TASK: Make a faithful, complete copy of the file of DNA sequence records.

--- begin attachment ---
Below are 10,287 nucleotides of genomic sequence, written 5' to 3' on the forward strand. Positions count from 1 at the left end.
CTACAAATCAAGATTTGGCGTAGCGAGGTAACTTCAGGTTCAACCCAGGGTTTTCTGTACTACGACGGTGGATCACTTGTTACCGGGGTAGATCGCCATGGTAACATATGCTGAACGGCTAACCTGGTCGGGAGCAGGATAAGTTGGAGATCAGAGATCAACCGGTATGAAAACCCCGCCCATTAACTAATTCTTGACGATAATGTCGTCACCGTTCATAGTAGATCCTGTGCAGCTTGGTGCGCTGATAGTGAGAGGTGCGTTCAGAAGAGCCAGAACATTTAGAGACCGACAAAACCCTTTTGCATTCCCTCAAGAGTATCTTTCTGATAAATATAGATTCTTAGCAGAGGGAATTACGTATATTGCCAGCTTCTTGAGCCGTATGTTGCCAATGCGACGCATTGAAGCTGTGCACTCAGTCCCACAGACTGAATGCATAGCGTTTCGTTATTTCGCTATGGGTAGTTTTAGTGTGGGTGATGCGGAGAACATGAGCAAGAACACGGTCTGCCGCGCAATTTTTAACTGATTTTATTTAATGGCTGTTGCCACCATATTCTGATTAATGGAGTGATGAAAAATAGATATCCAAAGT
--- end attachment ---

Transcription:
Below are 10,287 nucleotides of genomic sequence, written 5' to 3' on the forward strand. Positions count from 1 at the left end.
CTACAAATCAAGATTTGGCGTAGCGAGGTAACTTCAGGTTCAACCCAGGGTTTTCTGTACTACGACGGTGGATCACTTGTTACCGGGGTAGATCGCCATGGTAACATATGCTGAACGGCTAACCTGGTCGGGAGCAGGATAAGTTGGAGATCAGAGATCAACCGGTATGAAAACCCCGCCCATTAACTAATTCTTGACGATAATGTCGTCACCGTTCATAGTAGATCCTGTGCAGCTTGGTGCGCTGATAGTGAGAGGTGCGTTCAGAAGAGCCAGAACATTTAGAGACCGACAAAACCCTTTTGCATTCCCTCAAGAGTATCTTTCTGATAAATATAGATTCTTAGCAGAGGGAATTACGTATATTGCCAGCTTCTTGAGCCGTATGTTGCCAATGCGACGCATTGAAGCTGTGCACTCAGTCCCACAGACTGAATGCATAGCGTTTCGTTATTTCGCTATGGGTAGTTTTAGTGTGGGTGATGCGGAGAACATGAGCAAGAACACGGTCTGCCGCGCAATTTTTAACTGATTTTATTTAATGGCTGTTGCCACCATATTCTGATTAATGGAGTGATGAAAAATAGATATCCAAAGT